MacroScope

Fed doves becoming an endangered species

 

It’s official: Instead of policy doves on the U.S. central bank’s Federal Open Market Committee, there are now only “non-hawks.” A research note from Thomas Lam at OSK-DMG used the term in referring to recent remarks from once more dovish officials like Charles Evans of the Chicago Fed and San Francisco Fed President John Williams.

The implied message from the latest Fed comments (or reticence), namely from the non-hawks, is that policymakers are clearly assessing a broader spectrum of considerations – beyond data-dependence – when mulling over the prospect of tapering in September.

Lam neglected to mention the silence from arguably the most dovish Fed member of all, Boston’s Eric Rosengren. He and Evans were at the forefront of calling for continuous and aggressive stimulus in the form of asset purchases. But recently, the Fed as a committee has shifted away from its emphasis on balance sheet expansion toward forward guidance –  thus far with mixed success.

During a briefing with reporters in Greenville, South Carolina last week, I asked Evans about why he appeared to have given up on asset buys, despite still sub-target inflation, high unemployment and anemic growth. In part, he emphasized his own optimistic forecast that growth will bounce back to around 3 percent next year. He added:

I’ve been among the most enthusiastic advocates for as aggressive monetary policy as we can. I think we’ve put in place a lot of aggressive policies. I do take the point that this was intended to be a temporary program and it’s been going on for over a year and we’re looking at likely another many months of this – mid-2014 I think in terms of being in the vicinity of 7 percent (unemployment).

Euro chat resumes

After the summer lull, euro zone and EU finance ministers meet in Lithuania. The “informal Ecofin” can often be quite a big deal but with German elections only nine days away, it’s hard to see that being the case this time.

During the election campaign German Finance Minister Wolfgang Schaeuble let slip that Greece would need more outside help which would not include a haircut on Greek bonds held by euro zone governments and the ECB.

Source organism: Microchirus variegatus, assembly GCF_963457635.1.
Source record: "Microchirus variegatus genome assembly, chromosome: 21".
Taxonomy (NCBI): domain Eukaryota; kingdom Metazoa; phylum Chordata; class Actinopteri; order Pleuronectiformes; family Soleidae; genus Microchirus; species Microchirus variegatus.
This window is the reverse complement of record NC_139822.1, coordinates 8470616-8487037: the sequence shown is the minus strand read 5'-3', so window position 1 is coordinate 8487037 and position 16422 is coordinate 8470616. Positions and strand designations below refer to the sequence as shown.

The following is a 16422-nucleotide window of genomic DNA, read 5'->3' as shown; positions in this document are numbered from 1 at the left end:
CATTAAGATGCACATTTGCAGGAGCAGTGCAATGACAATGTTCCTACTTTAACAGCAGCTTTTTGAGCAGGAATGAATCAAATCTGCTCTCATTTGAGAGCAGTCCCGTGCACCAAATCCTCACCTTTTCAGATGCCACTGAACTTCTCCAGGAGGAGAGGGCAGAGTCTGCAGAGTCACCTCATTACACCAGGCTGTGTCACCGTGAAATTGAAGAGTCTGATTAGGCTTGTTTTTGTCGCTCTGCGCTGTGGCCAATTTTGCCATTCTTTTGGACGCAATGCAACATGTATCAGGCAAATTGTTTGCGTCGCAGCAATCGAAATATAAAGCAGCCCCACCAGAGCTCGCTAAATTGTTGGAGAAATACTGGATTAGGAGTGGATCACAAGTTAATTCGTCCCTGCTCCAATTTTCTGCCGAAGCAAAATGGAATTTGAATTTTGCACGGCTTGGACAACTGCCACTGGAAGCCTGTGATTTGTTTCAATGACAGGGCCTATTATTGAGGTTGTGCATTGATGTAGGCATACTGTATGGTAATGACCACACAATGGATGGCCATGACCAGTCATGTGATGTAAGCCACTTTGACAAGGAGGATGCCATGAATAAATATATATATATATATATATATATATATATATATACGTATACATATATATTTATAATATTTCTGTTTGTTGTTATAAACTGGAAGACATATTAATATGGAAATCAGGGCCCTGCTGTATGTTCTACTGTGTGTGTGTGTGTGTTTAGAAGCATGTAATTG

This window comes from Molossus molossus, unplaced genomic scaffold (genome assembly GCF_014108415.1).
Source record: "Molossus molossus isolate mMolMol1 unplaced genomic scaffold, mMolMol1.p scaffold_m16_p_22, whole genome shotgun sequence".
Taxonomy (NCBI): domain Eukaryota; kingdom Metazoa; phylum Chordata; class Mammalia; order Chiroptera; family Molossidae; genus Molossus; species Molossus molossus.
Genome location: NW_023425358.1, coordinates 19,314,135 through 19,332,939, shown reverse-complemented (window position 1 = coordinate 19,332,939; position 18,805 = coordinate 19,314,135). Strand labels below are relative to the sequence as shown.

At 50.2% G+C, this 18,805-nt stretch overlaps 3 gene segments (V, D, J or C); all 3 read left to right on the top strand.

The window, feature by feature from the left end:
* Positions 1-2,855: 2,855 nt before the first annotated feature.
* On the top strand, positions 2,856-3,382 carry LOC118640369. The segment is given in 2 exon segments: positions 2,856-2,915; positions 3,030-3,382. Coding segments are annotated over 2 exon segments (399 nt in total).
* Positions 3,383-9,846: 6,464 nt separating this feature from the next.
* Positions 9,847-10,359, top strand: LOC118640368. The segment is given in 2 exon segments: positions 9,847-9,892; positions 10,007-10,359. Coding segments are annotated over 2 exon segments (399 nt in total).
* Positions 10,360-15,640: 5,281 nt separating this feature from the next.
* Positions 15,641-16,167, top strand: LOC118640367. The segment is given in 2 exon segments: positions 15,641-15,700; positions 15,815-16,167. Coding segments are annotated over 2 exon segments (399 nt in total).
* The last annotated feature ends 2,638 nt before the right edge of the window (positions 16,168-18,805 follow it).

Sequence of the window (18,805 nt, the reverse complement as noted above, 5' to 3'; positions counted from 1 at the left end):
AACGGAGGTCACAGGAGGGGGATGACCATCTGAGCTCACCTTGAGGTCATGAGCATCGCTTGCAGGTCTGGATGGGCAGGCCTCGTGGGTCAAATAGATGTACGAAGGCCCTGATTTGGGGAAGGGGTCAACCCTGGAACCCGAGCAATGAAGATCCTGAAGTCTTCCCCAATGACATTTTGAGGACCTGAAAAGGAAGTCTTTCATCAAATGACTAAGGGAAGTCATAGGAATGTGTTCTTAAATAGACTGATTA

Since then, European Central Bank policymaker Luc Coene has said Athens might need two bouts of further assistance and Estonia’s prime minister told us yesterday the popular bailout fatigue he flagged as a danger last year had now faded and he was open to aiding Greece with a third bailout and helping other troubled euro zone nations too.

Has dawn broken over Britain’s economy?

Bank of England Governor Mark Carney said on Thursday he was wary of another “false dawn” for Britain’s economy, but economists polled by Reuters are generally more optimistic.

The poll, published on Wednesday and taken ahead of an unexpected fall in unemployment, said the economy would expand a relatively healthy 0.7 percent in the current three month period and then by 0.5 percent per quarter through to early 2015.

And that comes after better than expected 0.7 percent growth in the second quarter.

from The Great Debate:

China’s commitment to growth will drive the global economy

From outside China, the Bo Xilai trial looks like the Chinese news event of the year, one of the preoccupations of Western media, along with corporate corruption and the clampdown on American and European companies. Yet these issues are no more than sideshows to the most important economic event of recent times, the unveiling and ratification of a major program for reforms for the next decade, which will occur at the Chinese government’s third plenum in November. The reforms promise to bring another great leap forward in China's dramatic ascent.